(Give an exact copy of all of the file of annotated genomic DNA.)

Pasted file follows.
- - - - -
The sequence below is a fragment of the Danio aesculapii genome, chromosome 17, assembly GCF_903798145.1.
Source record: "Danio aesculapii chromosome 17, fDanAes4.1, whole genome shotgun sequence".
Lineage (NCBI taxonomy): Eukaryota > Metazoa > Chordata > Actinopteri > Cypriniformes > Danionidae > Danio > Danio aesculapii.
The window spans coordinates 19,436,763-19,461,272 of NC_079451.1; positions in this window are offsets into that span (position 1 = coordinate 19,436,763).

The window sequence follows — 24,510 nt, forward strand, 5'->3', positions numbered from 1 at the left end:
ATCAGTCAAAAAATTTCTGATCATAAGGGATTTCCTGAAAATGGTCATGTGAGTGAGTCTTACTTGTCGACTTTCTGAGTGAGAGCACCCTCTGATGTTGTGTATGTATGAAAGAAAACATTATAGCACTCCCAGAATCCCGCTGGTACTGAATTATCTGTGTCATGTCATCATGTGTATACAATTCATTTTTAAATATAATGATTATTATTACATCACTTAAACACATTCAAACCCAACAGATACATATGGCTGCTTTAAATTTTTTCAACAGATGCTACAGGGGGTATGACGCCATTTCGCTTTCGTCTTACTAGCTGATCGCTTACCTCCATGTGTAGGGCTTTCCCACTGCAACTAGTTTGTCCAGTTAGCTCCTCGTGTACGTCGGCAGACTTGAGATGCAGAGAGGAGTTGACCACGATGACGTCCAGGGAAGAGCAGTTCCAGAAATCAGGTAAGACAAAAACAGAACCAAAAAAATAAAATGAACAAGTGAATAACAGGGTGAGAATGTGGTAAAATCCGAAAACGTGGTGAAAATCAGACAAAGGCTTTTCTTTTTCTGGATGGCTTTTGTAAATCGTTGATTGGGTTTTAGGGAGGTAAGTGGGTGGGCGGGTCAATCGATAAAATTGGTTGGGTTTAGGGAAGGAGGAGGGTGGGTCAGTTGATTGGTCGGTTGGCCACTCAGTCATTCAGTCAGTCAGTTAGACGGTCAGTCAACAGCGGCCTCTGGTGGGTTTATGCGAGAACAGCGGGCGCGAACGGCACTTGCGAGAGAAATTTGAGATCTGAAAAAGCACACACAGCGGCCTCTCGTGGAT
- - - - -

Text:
The sequence below is a fragment of the Danio aesculapii genome, chromosome 17, assembly GCF_903798145.1.
Source record: "Danio aesculapii chromosome 17, fDanAes4.1, whole genome shotgun sequence".
Lineage (NCBI taxonomy): Eukaryota > Metazoa > Chordata > Actinopteri > Cypriniformes > Danionidae > Danio > Danio aesculapii.
The window spans coordinates 19,436,763-19,461,272 of NC_079451.1; positions in this window are offsets into that span (position 1 = coordinate 19,436,763).

The window sequence follows — 24,510 nt, forward strand, 5'->3', positions numbered from 1 at the left end:
ATCAGTCAAAAAATTTCTGATCATAAGGGATTTCCTGAAAATGGTCATGTGAGTGAGTCTTACTTGTCGACTTTCTGAGTGAGAGCACCCTCTGATGTTGTGTATGTATGAAAGAAAACATTATAGCACTCCCAGAATCCCGCTGGTACTGAATTATCTGTGTCATGTCATCATGTGTATACAATTCATTTTTAAATATAATGATTATTATTACATCACTTAAACACATTCAAACCCAACAGATACATATGGCTGCTTTAAATTTTTTCAACAGATGCTACAGGGGGTATGACGCCATTTCGCTTTCGTCTTACTAGCTGATCGCTTACCTCCATGTGTAGGGCTTTCCCACTGCAACTAGTTTGTCCAGTTAGCTCCTCGTGTACGTCGGCAGACTTGAGATGCAGAGAGGAGTTGACCACGATGACGTCCAGGGAAGAGCAGTTCCAGAAATCAGGTAAGACAAAAACAGAACCAAAAAAATAAAATGAACAAGTGAATAACAGGGTGAGAATGTGGTAAAATCCGAAAACGTGGTGAAAATCAGACAAAGGCTTTTCTTTTTCTGGATGGCTTTTGTAAATCGTTGATTGGGTTTTAGGGAGGTAAGTGGGTGGGCGGGTCAATCGATAAAATTGGTTGGGTTTAGGGAAGGAGGAGGGTGGGTCAGTTGATTGGTCGGTTGGCCACTCAGTCATTCAGTCAGTCAGTTAGACGGTCAGTCAACAGCGGCCTCTGGTGGGTTTATGCGAGAACAGCGGGCGCGAACGGCACTTGCGAGAGAAATTTGAGATCTGAAAAAGCACACACAGCGGCCTCTCGTGGAT